I am trying to set up a router using FastEthernet0/0 to connect to another routers FastEthernet0/0

    I tried using this command:

    Router0(config-if)#ip address 192.168.10.1 192.168.10.0
    Bad mask 0xC0A80A00 for address 192.168.10.1

    and get this Bad mask error. Isnt this the subnet mask 192.168.10.0 for 192.168.10.1?
    No, your subnet is .0 but your mask is 255.255.255.0
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  5. Audentis Fortuna Iuvat veritas_libertas's Avatar
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    #254
    Quote Originally Posted by knightrider56 View Post
    I am trying to set up a router using FastEthernet0/0 to connect to another routers FastEthernet0/0

    I tried using this command:

    Router0(config-if)#ip address 192.168.10.1 192.168.10.0
    Bad mask 0xC0A80A00 for address 192.168.10.1

    and get this Bad mask error. Isnt this the subnet mask 192.168.10.0 for 192.168.10.1?
    I don't mean to be insulting, but are you using a book to guide you through studying? If not you are only going to get confused and frustrated. We are more than glad to help, and I don't mean to make you feel otherwise.
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    #255

    Post my approach

    you didn't write the subnet mask,that's why an error occurred. the subnet mask looks like 255.225.255.xxxxxxxxx for class C ip address . you were suppose to configure like 198.168.10.1 255.255.255.xxxxxxxxx
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    #256

    Default Milestone Reached!

    For a very long time I have worked on mastering subnetting. I have tried many techniques and this method is ninja fast! I took notes, wrote out powers, masks, and any notes I needed and I can't tell you how blown away I am. I can burn through subnetting questions now. It is laughable now. A giant click happened with practicing and really poring over mistakes I made. I feel confident that I have subnetting 90% mastered. I need more practice with VLSM. Examples with multiple subnets and multiple host requirements are what I need to practive. I really feel confident about subnetting now! dear lord! It's like a giant dawning!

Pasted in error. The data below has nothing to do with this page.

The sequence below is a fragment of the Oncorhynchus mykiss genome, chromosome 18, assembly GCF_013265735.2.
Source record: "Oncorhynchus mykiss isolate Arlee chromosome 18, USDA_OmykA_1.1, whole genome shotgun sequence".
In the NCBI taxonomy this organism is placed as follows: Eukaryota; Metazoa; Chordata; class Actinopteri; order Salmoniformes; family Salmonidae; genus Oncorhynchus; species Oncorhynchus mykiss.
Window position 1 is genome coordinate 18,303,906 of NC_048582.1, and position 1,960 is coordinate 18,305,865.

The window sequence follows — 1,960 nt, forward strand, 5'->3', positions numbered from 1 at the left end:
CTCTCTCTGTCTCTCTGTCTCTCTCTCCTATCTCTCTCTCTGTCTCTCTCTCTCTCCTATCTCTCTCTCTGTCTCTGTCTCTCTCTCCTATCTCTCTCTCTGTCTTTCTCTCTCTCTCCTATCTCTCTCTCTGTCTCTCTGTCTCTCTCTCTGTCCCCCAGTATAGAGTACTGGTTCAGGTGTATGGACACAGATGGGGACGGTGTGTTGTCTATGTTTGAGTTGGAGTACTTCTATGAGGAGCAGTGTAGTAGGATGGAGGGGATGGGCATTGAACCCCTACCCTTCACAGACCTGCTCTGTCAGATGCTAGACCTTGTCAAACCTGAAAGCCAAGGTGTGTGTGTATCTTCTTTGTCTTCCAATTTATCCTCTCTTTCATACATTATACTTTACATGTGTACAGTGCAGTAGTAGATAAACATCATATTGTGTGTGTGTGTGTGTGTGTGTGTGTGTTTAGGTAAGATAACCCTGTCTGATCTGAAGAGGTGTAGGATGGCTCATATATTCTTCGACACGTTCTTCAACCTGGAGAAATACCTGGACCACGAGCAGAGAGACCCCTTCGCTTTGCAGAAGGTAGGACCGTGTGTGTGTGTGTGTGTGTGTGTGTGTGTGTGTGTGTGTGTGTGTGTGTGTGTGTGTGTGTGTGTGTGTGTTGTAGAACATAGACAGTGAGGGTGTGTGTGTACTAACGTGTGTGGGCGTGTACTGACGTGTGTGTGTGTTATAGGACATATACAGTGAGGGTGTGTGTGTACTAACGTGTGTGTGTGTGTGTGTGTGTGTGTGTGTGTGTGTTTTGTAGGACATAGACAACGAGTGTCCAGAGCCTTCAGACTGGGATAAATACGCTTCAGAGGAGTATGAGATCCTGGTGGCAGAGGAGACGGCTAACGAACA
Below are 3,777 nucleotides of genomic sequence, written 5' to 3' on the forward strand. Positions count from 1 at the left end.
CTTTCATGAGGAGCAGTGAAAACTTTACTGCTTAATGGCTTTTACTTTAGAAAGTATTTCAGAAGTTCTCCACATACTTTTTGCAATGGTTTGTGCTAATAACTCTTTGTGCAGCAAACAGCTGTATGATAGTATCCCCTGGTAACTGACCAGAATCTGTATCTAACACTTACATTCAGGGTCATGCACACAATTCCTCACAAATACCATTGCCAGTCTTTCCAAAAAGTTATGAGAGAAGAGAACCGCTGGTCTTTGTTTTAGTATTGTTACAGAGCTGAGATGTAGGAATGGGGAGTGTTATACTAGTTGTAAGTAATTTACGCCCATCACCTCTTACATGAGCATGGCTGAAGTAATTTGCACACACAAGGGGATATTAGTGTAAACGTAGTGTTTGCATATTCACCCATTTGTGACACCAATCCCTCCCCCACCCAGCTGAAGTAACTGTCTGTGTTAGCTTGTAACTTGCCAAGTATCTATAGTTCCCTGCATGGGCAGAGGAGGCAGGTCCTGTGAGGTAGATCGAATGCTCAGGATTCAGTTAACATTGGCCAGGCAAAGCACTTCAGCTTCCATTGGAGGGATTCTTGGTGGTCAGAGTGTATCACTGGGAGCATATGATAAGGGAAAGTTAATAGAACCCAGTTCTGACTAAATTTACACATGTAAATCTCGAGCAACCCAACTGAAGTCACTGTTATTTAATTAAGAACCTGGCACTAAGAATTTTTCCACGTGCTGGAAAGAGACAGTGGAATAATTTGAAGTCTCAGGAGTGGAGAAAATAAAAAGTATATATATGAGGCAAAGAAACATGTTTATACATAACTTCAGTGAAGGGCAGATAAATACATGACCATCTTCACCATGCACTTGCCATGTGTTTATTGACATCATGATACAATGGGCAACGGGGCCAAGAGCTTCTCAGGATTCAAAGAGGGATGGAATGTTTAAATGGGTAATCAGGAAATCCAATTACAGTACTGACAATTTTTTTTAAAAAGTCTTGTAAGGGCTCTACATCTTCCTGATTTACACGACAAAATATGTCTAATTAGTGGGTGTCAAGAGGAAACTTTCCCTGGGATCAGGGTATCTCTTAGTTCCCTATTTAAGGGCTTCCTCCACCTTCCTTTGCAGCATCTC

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    #257

    Post My answer

    The question is long but it is simple and has many approaches to reach to the answer/conclusion. you can use subneting only or subnetting and VLSM to solve the problem because both ways meet the requirements of a customer.
    thank u.
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    #258
    Is this site a good place to practice this method of subnetting? If not, know of any better ones?
    Last edited by FLEOHB; 04-29-2012 at 07:42 PM.
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    #259
    Quote Originally Posted by FLEOHB View Post
    Is this site a good place to practice this method of subnetting? If not, know of any better ones?
    Yes! Many people on here use it including myself. Brilliant place to practice!
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    #260
    Sweet, thanks MAC_Addy
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  12. Senior Member LinuxRacr's Avatar
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    #261
    Awesome! I have something similar from ##########.net in the form of an iPhone app.
    My WGU B.S. IT - Security Progress : Transferred In|Remaining|In Progress|Completed
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    #262
    Having trouble understanding the following question: